Santosh Padhi, CCO and Co-founder, Taproot Dentsu says, “If you look at the past we have done well in most categories, Print Posters for a few years, Design, Direct Marketing, Health & Pharma, Glass, etc., Yes, Films and Integrated are the toughest of the lot but we have been having our presence there too. We need to push the execution and scale in such categories. A Lion is a Lion - doesn’t matter where it comes from, as long as the India numbers look healthy compared to others. When you are evaluating a person, agency or a nation, I always think it should be an average of at least three years, as creativity is subjective and not a formula that we keep feeding and the award winning ideas automatically get printed year on year. It’s OK if we don’t win big year on year, as something that goes up eventually has to come down; very, very few have sustained the curve upwards for years.”
Summing it up, Varma of Publicis Communications says, “There is so much great work out there, but Cannes always surprises you. Good work you have never seen earlier often comes out on top. So, let’s see. Cannes is your time to be completely surprised.”
Barely a week to go now, before the Cannes Lions begin to surprise us!
A GREAT RUN FOR INDIAN AGENCIES Overall, 2018 was a very creatively satisfying year for India. Apart from the two Grand Prix wins at Cannes, Indian agencies and some of their campaigns have found a very prominent place on the 2019 WARC global index of creativity and effectiveness. In WARC’s Creative 100, an independent global index of creative excellence in advertising, and successor of the Gunn Report, FCB Ulka’s ‘Sindoor Khela - No Conditions Apply’ for The Times of India is ranked ninth among the most creatively awarded campaigns. Among the most creative countries in the world on this list, India ranks seventh.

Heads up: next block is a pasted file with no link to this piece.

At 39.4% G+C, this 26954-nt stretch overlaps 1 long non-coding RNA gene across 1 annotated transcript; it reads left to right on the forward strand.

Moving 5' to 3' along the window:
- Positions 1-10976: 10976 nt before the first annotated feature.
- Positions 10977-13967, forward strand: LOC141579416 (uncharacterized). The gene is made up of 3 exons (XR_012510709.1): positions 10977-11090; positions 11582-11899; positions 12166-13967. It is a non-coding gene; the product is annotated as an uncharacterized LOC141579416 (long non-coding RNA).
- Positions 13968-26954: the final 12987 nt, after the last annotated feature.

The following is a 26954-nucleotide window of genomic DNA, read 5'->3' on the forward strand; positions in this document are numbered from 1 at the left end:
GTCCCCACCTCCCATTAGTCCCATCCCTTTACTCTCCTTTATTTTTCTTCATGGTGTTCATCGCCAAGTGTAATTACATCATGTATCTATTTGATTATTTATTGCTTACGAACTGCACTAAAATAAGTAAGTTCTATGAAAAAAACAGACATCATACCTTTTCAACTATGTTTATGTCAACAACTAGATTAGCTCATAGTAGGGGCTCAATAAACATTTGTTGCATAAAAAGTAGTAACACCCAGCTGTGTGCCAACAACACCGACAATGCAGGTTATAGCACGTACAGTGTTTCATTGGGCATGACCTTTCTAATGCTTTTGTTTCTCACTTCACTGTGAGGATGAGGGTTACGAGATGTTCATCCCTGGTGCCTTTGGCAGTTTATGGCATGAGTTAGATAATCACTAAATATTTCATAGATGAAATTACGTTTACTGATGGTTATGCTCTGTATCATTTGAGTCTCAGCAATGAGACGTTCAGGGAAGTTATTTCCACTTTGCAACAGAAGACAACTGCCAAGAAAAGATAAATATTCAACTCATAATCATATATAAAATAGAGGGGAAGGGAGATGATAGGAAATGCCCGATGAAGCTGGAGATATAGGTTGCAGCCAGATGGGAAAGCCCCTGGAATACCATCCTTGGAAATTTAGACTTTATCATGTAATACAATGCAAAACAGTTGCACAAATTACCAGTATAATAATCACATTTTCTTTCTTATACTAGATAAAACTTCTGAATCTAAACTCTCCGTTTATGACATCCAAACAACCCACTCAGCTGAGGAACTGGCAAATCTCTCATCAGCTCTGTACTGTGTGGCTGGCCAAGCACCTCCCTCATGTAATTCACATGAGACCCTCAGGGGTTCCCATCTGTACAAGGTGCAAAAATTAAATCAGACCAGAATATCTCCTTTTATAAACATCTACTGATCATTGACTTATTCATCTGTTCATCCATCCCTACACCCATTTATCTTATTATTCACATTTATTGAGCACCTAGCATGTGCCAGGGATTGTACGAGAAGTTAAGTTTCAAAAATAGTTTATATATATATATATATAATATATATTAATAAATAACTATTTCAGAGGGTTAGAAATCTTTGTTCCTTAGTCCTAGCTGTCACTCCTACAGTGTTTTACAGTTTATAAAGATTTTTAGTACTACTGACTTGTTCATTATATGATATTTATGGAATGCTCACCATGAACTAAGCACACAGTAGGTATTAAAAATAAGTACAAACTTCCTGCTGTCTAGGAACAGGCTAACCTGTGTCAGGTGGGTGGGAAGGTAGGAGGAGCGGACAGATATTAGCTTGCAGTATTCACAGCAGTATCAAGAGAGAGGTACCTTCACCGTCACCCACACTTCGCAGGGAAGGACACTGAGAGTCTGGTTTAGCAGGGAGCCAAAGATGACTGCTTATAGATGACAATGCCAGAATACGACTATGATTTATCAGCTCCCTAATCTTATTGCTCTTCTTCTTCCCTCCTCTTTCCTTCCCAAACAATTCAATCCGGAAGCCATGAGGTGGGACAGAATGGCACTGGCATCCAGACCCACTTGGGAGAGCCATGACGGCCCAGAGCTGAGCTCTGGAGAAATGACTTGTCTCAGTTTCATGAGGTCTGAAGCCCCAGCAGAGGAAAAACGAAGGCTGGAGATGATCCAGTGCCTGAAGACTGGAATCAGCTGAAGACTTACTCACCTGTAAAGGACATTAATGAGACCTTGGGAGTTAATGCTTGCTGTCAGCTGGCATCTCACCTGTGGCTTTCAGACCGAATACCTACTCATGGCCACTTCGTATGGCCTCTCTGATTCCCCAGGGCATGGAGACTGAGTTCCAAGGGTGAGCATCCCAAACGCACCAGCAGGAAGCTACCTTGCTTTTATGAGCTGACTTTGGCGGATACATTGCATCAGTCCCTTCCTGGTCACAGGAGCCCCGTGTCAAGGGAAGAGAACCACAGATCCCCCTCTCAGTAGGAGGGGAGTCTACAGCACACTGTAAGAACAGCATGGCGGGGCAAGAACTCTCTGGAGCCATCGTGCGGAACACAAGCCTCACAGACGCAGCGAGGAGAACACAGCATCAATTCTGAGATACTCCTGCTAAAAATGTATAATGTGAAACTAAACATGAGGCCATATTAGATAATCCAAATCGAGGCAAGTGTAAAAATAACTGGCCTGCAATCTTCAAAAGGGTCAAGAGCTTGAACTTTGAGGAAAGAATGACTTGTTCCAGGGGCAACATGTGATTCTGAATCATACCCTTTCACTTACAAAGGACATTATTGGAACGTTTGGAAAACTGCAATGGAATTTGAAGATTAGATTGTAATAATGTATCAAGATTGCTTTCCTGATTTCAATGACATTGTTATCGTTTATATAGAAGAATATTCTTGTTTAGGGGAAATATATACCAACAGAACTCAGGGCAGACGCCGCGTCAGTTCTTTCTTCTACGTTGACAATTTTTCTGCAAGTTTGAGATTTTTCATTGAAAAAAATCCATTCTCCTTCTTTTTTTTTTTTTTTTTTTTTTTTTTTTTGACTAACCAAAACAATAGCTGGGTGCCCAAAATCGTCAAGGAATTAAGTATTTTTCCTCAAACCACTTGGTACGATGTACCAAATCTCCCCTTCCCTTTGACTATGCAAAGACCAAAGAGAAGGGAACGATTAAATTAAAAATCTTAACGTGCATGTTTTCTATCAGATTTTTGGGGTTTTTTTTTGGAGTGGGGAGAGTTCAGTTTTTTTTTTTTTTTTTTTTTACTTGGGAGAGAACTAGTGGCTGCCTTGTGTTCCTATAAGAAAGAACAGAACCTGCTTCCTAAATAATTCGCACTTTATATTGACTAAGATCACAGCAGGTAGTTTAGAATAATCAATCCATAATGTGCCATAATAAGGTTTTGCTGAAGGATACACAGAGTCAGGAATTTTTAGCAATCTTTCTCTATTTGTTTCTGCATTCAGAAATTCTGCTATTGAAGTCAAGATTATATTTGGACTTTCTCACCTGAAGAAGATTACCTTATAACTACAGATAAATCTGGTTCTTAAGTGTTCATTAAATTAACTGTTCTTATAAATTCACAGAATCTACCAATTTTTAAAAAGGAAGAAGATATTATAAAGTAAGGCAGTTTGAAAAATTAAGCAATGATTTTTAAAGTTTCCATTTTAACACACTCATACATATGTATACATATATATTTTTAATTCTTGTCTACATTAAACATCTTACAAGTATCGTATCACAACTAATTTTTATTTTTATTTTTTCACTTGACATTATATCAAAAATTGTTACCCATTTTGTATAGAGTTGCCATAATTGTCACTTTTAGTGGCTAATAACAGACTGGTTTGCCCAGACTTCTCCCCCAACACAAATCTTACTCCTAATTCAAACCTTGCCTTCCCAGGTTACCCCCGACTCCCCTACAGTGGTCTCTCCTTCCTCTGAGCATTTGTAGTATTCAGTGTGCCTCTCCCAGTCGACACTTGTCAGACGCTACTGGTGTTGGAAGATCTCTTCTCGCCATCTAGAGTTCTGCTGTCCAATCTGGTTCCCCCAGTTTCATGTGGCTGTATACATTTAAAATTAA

Similarly, in WARC Media 100, Mindshare’s Mumbai office is ranked ninth among the top 10 agencies in the world for media excellence while India overall is ranked seventh with UK, USA and Australia finishing in the top three. But where India takes the cake is WARC Effective 100 where the top three most effective campaigns in the world are from India - The Womb’s ‘Let’s make viral products instead’ for Saregama Carvaan tops the list, while Ogilvy’s ‘Healthy hands chalk sticks’ for Savlon and McCann’s ‘India’s newest status symbol’ for Harpic complete the global top three. Here in the ‘Top 10 countries for effectiveness’, India finishes at No. 3 behind USA and UK, which is an absolute high.